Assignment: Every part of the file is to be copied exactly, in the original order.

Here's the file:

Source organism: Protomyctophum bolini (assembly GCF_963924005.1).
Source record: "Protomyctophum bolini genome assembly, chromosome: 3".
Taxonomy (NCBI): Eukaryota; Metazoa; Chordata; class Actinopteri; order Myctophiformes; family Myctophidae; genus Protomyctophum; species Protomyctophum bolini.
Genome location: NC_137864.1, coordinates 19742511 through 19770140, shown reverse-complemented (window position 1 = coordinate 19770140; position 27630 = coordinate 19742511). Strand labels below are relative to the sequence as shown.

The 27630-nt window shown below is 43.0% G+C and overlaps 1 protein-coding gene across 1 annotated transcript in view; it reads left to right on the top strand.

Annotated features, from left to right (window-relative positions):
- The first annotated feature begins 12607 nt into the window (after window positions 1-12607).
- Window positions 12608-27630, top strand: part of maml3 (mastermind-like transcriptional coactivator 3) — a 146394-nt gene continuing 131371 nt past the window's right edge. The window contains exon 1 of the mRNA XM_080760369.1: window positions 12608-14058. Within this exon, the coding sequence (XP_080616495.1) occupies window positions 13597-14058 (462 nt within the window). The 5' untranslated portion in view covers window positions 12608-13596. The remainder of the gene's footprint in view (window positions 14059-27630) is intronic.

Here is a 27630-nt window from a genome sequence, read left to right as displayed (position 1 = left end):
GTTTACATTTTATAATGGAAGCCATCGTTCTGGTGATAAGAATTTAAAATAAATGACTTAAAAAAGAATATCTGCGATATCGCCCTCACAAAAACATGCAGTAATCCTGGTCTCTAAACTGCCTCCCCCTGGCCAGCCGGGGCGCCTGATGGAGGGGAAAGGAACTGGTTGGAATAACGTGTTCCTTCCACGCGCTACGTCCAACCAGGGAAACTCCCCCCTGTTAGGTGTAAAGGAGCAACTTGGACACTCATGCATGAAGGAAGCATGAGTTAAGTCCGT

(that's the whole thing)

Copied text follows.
Source organism: Protomyctophum bolini (assembly GCF_963924005.1).
Source record: "Protomyctophum bolini genome assembly, chromosome: 3".
Taxonomy (NCBI): Eukaryota; Metazoa; Chordata; class Actinopteri; order Myctophiformes; family Myctophidae; genus Protomyctophum; species Protomyctophum bolini.
Genome location: NC_137864.1, coordinates 19742511 through 19770140, shown reverse-complemented (window position 1 = coordinate 19770140; position 27630 = coordinate 19742511). Strand labels below are relative to the sequence as shown.

The 27630-nt window shown below is 43.0% G+C and overlaps 1 protein-coding gene across 1 annotated transcript in view; it reads left to right on the top strand.

Annotated features, from left to right (window-relative positions):
- The first annotated feature begins 12607 nt into the window (after window positions 1-12607).
- Window positions 12608-27630, top strand: part of maml3 (mastermind-like transcriptional coactivator 3) — a 146394-nt gene continuing 131371 nt past the window's right edge. The window contains exon 1 of the mRNA XM_080760369.1: window positions 12608-14058. Within this exon, the coding sequence (XP_080616495.1) occupies window positions 13597-14058 (462 nt within the window). The 5' untranslated portion in view covers window positions 12608-13596. The remainder of the gene's footprint in view (window positions 14059-27630) is intronic.

Here is a 27630-nt window from a genome sequence, read left to right as displayed (position 1 = left end):
GTTTACATTTTATAATGGAAGCCATCGTTCTGGTGATAAGAATTTAAAATAAATGACTTAAAAAAGAATATCTGCGATATCGCCCTCACAAAAACATGCAGTAATCCTGGTCTCTAAACTGCCTCCCCCTGGCCAGCCGGGGCGCCTGATGGAGGGGAAAGGAACTGGTTGGAATAACGTGTTCCTTCCACGCGCTACGTCCAACCAGGGAAACTCCCCCCTGTTAGGTGTAAAGGAGCAACTTGGACACTCATGCATGAAGGAAGCATGAGTTAAGTCCGT